June 1, 2012 Book Reviews













By Selma Sergent


Skip Fox has written several books and chapbooks of poetry and mixed-genre work as well as a lengthy bibliography. He was an indexer for the MLA International Bibliography and the Book Review Editor of Bulletin of Bibliography. He has taught at the University of Louisiana, Lafayette at both the undergraduate and graduate levels for over thirty years. He currently lives in Louisiana. 


Sheer Indefinite is a selected collection of his poetry from 1991 to 2011. These poems range widely over time and place. Fox writes of angels, emotion, nature, how the singular human experience weaves and winds out and into the greater whole. There is a sense of the mythic being matched with the empirical; a vastness, a sense of boundlessness, swirling and reaching like words tied to an arrow and shot out into the sky.


‘Angels’ begins with a Vatican Council meeting outlining better use of guardian angels. It sets the scene for the ebb and flow of Skip Fox’s immeasurable spirit.


“The boy who threw himself from a cliff was propped against a large rock by an angel who tied a bandanna about his leg. She told him that she was a little boy, too, but he knew that she was an angel. She kissed him and petted him and with her small hand in his told him stories which he forgot, but he knew how good they were because the pain was gone…”


Have you ever been to a concert where Beethoven’s Violin Sonata No. 9 is being played and you’ve reached the 3rd movement and are feeling roused by the angry passion of the Presto; only to find as the violinist takes a breath to recover from the exuberance of the previous movements that you are applauding at the wrong moment, before the piece is even over? Although you are sheepishly huddled in your seat, you are secretly thrilled there is more to come.


This happens with Skip Fox’s poetry – tidbits which continue the line of form and thought, extras adding an unexpected lustre.


“The mind can become an angel of perfect sorrow…”


This image, capable of transforming any mind or heart, appears at the end of  ‘Angels’ – it is more than a footnote or an afterthought; it is perhaps a whisper from the divine.


‘Year Zero’, is a moment of inception, a spring beginning to bubble. Keen, intensive images abound –  


“Outside the first sounds still bounce

off trees in the dawn. Each moment murders the last”


Once again, there is that aside, a complete poem in itself –


“terror at the edge of each leaf….”


Fox speaks of something more, angels, fairy voices, evident in ‘The Story Starts Anywhere, Useless’ –


“As if someone who has just died begins telling a story to someone who’s been here

all the time. I think that he was thinking that I thought. . .

 And the air goes white with understanding. Fairy voices.”


The weighty, welcome footnote isn’t far behind –


“Cred’ io ch’ei credette ch’io credesse. ….”


A phrase plucked from Dante’s Inferno, the 13th Canto, fitting in snugly. There is a sense of improvisation to Dante’s metre; his poems keep developing, extending their voice and voices just as Skip Fox’s do. Contributing to the vastness; rendering the world of Fox’s poems ornate, inexhaustible.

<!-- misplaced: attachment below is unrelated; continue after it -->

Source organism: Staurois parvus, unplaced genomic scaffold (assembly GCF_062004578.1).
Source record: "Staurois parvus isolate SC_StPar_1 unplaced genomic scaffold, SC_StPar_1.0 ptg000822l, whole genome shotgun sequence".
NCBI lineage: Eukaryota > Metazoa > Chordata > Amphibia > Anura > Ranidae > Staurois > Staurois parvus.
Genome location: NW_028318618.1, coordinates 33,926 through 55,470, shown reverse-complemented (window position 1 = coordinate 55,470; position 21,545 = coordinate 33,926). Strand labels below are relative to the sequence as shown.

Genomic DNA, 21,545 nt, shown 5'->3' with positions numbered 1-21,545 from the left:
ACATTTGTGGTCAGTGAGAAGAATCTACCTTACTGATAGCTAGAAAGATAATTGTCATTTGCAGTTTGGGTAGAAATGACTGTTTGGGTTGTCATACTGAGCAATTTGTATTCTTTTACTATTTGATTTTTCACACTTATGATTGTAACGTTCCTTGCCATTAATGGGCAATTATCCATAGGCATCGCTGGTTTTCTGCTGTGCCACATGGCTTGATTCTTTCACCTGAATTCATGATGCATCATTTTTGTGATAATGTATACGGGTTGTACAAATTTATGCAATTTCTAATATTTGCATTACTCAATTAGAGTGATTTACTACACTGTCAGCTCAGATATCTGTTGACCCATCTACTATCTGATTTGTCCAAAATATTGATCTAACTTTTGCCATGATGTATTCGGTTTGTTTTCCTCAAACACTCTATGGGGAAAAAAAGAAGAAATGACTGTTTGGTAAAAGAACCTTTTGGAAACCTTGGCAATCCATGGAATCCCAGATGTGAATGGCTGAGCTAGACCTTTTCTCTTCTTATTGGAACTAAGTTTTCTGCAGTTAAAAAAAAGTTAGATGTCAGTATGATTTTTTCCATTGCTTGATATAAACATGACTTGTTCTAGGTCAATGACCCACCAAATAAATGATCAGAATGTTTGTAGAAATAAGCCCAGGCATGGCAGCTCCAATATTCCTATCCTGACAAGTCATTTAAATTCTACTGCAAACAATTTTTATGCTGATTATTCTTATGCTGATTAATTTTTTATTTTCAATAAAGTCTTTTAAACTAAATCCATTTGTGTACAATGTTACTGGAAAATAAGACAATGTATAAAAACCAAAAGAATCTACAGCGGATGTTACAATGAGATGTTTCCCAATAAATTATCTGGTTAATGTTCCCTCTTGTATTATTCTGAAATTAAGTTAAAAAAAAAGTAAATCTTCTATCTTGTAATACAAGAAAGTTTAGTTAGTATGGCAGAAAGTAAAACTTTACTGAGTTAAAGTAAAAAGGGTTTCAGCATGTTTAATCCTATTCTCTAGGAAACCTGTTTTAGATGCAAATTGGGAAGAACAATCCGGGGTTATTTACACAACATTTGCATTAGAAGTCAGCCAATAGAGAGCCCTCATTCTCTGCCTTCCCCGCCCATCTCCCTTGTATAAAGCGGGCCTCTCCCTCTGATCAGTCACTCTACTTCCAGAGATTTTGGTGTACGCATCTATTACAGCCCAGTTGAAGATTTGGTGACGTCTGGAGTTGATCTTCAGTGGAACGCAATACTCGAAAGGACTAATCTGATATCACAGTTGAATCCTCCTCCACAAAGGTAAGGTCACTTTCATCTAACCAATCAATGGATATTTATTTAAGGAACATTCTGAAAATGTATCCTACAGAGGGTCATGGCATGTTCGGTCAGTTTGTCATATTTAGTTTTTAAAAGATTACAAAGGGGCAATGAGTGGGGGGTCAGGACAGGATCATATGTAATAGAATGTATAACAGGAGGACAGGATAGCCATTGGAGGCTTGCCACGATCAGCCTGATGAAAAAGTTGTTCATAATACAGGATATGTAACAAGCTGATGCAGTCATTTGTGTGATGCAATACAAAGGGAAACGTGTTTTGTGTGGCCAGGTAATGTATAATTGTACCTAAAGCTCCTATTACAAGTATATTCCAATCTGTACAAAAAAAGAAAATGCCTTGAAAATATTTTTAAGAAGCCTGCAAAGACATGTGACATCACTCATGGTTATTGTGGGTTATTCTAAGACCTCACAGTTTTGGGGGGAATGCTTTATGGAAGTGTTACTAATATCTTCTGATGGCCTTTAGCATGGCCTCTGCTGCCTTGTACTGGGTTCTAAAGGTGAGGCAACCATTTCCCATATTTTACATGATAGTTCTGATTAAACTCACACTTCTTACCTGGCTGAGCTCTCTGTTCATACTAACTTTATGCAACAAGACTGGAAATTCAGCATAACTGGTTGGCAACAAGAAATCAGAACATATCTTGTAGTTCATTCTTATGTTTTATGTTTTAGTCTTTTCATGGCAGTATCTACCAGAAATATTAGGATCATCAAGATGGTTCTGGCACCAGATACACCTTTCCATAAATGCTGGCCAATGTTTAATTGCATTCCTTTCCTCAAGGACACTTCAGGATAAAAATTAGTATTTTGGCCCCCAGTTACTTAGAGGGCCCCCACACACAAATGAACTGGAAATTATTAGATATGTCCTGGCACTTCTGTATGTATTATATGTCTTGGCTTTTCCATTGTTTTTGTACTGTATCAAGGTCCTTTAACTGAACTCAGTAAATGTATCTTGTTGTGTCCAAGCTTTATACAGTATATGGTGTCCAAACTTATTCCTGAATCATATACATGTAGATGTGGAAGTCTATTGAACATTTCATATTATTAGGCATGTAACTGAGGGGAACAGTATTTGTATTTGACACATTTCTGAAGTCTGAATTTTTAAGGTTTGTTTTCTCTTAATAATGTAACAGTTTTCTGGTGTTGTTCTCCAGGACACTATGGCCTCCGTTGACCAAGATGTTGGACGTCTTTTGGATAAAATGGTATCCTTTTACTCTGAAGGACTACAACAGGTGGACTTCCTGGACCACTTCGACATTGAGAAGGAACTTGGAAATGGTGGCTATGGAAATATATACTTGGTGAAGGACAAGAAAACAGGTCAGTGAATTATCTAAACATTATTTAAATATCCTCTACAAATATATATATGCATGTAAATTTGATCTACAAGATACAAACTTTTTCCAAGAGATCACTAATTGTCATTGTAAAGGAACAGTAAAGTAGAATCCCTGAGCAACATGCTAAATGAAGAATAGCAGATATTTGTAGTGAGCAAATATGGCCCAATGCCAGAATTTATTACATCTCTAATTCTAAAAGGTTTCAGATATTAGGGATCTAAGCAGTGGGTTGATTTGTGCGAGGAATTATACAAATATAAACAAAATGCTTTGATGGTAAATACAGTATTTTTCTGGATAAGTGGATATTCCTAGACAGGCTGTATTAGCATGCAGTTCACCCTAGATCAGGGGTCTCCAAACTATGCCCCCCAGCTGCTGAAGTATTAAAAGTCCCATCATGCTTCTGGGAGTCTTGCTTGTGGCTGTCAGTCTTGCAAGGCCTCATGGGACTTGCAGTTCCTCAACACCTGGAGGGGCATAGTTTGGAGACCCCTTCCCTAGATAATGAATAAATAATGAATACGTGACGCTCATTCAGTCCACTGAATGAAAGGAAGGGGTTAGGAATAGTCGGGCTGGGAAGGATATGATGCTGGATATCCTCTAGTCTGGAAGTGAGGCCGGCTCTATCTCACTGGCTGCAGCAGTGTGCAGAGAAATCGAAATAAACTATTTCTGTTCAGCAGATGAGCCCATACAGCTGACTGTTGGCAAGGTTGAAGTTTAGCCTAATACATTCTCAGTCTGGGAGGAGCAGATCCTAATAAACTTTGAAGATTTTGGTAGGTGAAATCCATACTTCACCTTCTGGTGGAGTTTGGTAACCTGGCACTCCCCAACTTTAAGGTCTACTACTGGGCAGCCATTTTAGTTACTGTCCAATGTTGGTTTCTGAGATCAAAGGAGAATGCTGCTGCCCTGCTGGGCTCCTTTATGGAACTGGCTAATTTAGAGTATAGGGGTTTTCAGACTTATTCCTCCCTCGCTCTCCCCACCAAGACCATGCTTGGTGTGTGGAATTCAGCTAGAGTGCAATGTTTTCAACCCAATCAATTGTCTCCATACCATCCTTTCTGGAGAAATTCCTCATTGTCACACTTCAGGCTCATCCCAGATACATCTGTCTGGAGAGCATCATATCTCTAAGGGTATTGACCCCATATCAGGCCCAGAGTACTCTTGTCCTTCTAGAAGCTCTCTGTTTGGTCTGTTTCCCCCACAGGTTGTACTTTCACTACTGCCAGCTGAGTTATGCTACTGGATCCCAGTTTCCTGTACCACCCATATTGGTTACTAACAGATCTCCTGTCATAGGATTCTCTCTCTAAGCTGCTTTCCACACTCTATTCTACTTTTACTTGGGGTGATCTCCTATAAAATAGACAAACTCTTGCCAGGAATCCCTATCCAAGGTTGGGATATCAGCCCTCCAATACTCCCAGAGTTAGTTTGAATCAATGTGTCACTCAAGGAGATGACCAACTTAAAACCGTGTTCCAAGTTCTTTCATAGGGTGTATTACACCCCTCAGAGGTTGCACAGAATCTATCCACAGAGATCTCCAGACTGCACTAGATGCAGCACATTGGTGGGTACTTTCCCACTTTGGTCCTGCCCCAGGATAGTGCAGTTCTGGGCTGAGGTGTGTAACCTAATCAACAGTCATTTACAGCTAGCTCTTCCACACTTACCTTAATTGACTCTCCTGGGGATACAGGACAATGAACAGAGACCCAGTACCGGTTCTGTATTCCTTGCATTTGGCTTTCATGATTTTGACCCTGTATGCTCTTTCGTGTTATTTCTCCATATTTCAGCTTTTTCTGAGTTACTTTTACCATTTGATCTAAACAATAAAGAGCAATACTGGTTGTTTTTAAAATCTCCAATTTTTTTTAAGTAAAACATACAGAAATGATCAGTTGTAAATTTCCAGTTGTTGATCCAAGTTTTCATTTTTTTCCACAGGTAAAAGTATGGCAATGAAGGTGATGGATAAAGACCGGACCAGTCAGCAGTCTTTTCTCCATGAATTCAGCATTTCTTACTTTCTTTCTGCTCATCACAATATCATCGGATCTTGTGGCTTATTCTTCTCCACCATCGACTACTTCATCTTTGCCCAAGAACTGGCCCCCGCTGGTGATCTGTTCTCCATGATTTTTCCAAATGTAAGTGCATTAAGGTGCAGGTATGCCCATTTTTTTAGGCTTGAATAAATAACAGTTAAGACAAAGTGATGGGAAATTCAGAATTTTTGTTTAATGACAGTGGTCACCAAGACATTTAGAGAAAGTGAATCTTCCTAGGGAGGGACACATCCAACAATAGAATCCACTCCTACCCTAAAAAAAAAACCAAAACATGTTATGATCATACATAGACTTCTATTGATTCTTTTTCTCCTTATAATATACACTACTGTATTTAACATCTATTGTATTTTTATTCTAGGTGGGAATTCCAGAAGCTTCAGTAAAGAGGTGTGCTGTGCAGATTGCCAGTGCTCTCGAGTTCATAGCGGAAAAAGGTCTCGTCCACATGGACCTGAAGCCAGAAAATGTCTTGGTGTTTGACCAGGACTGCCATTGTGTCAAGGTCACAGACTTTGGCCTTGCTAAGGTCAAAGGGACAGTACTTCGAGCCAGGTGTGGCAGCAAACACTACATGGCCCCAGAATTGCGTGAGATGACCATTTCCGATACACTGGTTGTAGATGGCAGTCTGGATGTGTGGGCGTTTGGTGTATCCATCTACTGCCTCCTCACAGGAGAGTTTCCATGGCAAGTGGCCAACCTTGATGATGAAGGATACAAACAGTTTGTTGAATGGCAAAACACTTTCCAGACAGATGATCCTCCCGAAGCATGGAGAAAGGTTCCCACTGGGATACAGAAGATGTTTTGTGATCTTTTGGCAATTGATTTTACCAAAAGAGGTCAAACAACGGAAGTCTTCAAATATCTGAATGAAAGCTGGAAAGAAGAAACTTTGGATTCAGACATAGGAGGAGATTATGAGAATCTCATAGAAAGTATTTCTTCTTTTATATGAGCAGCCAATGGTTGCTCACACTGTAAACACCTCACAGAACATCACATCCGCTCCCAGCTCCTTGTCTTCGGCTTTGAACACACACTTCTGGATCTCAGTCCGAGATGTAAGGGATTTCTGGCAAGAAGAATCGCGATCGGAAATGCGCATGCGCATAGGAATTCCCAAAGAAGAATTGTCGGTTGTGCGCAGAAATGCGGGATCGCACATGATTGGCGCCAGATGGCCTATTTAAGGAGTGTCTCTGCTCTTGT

Loosely translated the footnote reads –

“It seems my master thought that I believed”,

an invitation for the reader to believe, not in the toil of Dante’s afterlife, but in the far-reaching, incandescent movement and form of Fox’s poetry.


The movement rises, wends, airborne but not hasty, unfolding as it will.

There in ‘Sic Transit’ –


“Darkness folds back from darkness, more

darkness, skin over

skull, un- folding, mind’s evaginations”

Continuing in ‘Approaching Autumn’ –


“dead leaves, some the color of cement if cement were rust, scrape my knees on their way to the grave, buried in gravity, the maple still full and maple leaves soft as spring, drops begin their pattern on the pond,”


With the glorious ‘Canticle Of Recovery’ underscoring it all –


“Beneath leaves floating on water, in water, over stones round as heaven is

round, and hell square, to set against it, orb as platform of stars, on earth,

here, there are no straight lines in nature…”


There are no straight lines in Fox’s poetry. There are spiderwebs. There are tapestries. Detailed, elaborate, a nexus of highways and byways carrying his poetry from “cement kangaroos on the playground” (‘Where they live and what for’) to “a universe without stars” (‘in esse.’) Fox is a poet of real power and complexity; a richly textured voice; polished, significant, unflinching.




Sheer Indefinite is published By Uno Press at the University of New Orleans.

You can buy Sheer Indefinite from Amazon.


Selma Sergent

I am a former teacher and musician. I have worked as an editor and writer for several small publishers in Sydney, Australia. I have had some short stories published, as well as two plays. I also mess about with fiction on my blog. Once I was a hairsbreadth away from a publishing deal with a major publishing house. I have too many full length novels in my filing cabinet waiting to be submitted. I understand the vagaries of the writing life yet remain passionate about writers and writing. The world with all its flaws continues to inspire me.



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